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Resurfacing the Quixotic Mind, Again (mostly the music w/ a link) January 16, 2022

Posted by ajoyfulpractice in Changing Perspectives, Healing Stories, Life, Music, Philosophy, Wisdom, Yoga.
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“When life itself seems lunatic, who knows where madness lies? Perhaps to be too practical is madness. To surrender dreams — this may be madness. Too much sanity may be madness — and maddest of all: to see life as it is, and not as it should be!”

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– “Cervantes”, quoted from Act II of Man of La Mancha: A Musical Play by  Mitch Leigh, Dale Wasserman, Joe Darion

Please join me for a 65-minute virtual yoga practice on Zoom today (Sunday, January 16th) at 2:30 PM. You can use the link from the “Class Schedules” calendar if you run into any problems checking into the class. You can request an audio recording of this practice via a comment below or (for a slightly faster reply) you can email me at myra (at) ajoyfulpractice.com.

Sunday’s playlist is available on YouTube and Spotify. [Look for “01162021 Quixote’s Zamboni”]

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Click here for 2021 post related to this date.

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In the spirit of generosity (“dana”), the Zoom classes, recordings, and blog posts are freely given and freely received. If you are able to support these teachings, please do so as your heart moves you. (NOTE: You can donate even if you are “attending” a practice that is not designated as a “Common Ground Meditation Center” practice, or you can purchase class(es). Donations are tax deductible; class purchases are not necessarily deductible.)

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### 🎶 ###

A Simple Truth (the “missing” Monday post) January 11, 2022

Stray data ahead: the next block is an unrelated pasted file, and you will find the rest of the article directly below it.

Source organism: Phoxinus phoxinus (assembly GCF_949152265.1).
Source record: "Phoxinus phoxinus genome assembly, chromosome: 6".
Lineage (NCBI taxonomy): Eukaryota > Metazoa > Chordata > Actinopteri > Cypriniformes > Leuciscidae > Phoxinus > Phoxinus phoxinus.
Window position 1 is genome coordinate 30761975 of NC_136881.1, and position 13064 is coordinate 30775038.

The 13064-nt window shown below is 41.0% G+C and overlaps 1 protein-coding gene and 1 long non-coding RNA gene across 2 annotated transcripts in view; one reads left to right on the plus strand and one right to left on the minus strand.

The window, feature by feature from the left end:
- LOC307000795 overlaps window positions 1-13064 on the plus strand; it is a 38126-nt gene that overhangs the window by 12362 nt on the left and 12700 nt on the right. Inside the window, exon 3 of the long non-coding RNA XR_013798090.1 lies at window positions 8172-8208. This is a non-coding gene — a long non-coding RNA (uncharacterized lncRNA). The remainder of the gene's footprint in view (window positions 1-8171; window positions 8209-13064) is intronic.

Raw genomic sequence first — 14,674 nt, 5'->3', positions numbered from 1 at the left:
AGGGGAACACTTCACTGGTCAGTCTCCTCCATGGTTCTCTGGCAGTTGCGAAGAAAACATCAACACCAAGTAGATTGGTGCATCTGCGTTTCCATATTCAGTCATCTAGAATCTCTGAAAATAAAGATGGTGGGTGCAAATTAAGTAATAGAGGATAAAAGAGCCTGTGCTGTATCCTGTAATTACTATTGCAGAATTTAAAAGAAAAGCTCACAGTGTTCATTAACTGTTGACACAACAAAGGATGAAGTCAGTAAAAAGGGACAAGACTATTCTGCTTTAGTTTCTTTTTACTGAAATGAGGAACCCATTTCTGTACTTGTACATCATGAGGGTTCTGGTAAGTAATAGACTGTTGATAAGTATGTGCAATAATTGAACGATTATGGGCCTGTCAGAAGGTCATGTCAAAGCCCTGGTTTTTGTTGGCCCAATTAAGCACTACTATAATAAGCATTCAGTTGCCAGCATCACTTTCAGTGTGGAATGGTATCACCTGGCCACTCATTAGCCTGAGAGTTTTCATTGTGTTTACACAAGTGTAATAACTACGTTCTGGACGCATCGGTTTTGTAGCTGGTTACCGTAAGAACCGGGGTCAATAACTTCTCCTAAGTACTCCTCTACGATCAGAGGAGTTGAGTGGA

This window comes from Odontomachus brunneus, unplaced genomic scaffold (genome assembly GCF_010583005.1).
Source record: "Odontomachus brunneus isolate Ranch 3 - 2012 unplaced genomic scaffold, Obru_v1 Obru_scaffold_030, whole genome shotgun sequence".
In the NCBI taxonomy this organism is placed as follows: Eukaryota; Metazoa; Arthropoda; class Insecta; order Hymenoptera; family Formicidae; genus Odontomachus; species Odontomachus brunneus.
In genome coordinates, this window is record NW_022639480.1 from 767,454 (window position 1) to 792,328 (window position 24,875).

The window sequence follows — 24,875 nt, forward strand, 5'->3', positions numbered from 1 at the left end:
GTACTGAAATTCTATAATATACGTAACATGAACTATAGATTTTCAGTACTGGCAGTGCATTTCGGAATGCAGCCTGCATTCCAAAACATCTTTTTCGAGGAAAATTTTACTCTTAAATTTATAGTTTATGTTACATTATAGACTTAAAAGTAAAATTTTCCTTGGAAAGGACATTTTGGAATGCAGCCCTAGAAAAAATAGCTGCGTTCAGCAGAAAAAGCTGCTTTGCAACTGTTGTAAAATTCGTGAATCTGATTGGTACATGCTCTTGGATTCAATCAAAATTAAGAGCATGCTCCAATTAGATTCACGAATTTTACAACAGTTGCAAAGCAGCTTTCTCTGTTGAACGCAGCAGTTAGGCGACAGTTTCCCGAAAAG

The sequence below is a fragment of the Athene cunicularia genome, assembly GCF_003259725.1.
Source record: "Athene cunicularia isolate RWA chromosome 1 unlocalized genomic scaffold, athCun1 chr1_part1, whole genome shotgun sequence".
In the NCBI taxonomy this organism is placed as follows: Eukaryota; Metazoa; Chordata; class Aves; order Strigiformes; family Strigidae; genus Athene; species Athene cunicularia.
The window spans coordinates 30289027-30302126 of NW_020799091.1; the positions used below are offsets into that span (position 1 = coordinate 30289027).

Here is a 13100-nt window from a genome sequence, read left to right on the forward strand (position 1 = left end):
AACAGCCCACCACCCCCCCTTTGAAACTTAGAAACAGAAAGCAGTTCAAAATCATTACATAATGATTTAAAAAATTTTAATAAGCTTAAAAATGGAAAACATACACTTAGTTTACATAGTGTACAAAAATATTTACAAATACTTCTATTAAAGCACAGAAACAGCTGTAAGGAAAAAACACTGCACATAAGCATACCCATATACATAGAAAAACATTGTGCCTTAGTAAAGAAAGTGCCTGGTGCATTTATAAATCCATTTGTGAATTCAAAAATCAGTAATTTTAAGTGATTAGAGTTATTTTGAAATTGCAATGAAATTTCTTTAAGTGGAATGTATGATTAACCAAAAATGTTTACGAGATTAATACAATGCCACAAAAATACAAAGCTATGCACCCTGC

Posted by ajoyfulpractice in Books, Changing Perspectives, Dharma, Faith, First Nations, Healing Stories, Hope, Life, Mysticism, One Hoop, Philosophy, Poetry, Wisdom, Writing, Yoga.
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This is the post related to the Monday, January 10th practice associated with Common Ground Meditation Center. You can request an audio recording of Monday’s practice via a comment below or (for a slightly faster reply) you can email me at myra (at) ajoyfulpractice.com.

In the spirit of generosity (“dana”), the Zoom classes, recordings, and blog posts are freely given and freely received. If you are able to support these teachings, please do so as your heart moves you. (NOTE: You can donate even if you are “attending” a practice that is not designated as a “Common Ground Meditation Center” practice, or you can purchase class(es). Donations are tax deductible; class purchases are not necessarily deductible.)

Check out the “Class Schedules” calendar for upcoming classes.

“Some things
you know all your life. They are so simple and true
they must be said without elegance, meter and rhyme,
they must be laid on the table beside the salt shaker,
the glass of water, the absence of light gathering
in the shadows of picture frames, they must be
naked and alone, they must stand for themselves.”

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– quoted from the poem “A Simple Truth” by Philip Levine

Born January 10, 1928 in Detroit, Michigan, poet Philip Levine was the second of three sons (and the first identical twin) born to Jewish immigrants just as the Nazi party was getting a foothold in Germany. He had the unfortunate experience of watching anti-Semitism rise in is own (proverbial) backyard and to also witness how racism (and other -isms) created a schism between the different people who made up the working class. Following in the tradition of Walt Whitman, he started giving voice to America’s voiceless and – even after he left the “mitten state” – he wrote poems about the plight of regular people in his hometown.